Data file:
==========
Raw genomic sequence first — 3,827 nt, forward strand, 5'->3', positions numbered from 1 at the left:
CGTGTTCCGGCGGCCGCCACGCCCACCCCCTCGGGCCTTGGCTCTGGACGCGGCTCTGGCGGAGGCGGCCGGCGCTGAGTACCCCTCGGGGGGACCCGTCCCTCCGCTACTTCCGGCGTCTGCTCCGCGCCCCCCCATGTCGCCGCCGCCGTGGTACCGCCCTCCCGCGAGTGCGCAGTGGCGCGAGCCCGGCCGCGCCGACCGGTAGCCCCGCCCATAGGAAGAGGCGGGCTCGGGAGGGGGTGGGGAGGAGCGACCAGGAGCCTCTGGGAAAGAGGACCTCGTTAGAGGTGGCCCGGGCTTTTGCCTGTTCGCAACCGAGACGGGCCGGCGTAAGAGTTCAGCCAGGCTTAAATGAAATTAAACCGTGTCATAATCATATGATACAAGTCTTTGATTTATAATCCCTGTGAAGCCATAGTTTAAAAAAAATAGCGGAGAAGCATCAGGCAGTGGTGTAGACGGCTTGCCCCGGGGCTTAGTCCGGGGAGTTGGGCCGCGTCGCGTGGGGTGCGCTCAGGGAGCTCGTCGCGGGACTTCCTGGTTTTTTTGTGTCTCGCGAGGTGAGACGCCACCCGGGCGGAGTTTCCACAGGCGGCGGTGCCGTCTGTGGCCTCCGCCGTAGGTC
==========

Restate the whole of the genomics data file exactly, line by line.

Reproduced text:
Raw genomic sequence first — 3,827 nt, forward strand, 5'->3', positions numbered from 1 at the left:
CGTGTTCCGGCGGCCGCCACGCCCACCCCCTCGGGCCTTGGCTCTGGACGCGGCTCTGGCGGAGGCGGCCGGCGCTGAGTACCCCTCGGGGGGACCCGTCCCTCCGCTACTTCCGGCGTCTGCTCCGCGCCCCCCCATGTCGCCGCCGCCGTGGTACCGCCCTCCCGCGAGTGCGCAGTGGCGCGAGCCCGGCCGCGCCGACCGGTAGCCCCGCCCATAGGAAGAGGCGGGCTCGGGAGGGGGTGGGGAGGAGCGACCAGGAGCCTCTGGGAAAGAGGACCTCGTTAGAGGTGGCCCGGGCTTTTGCCTGTTCGCAACCGAGACGGGCCGGCGTAAGAGTTCAGCCAGGCTTAAATGAAATTAAACCGTGTCATAATCATATGATACAAGTCTTTGATTTATAATCCCTGTGAAGCCATAGTTTAAAAAAAATAGCGGAGAAGCATCAGGCAGTGGTGTAGACGGCTTGCCCCGGGGCTTAGTCCGGGGAGTTGGGCCGCGTCGCGTGGGGTGCGCTCAGGGAGCTCGTCGCGGGACTTCCTGGTTTTTTTGTGTCTCGCGAGGTGAGACGCCACCCGGGCGGAGTTTCCACAGGCGGCGGTGCCGTCTGTGGCCTCCGCCGTAGGTC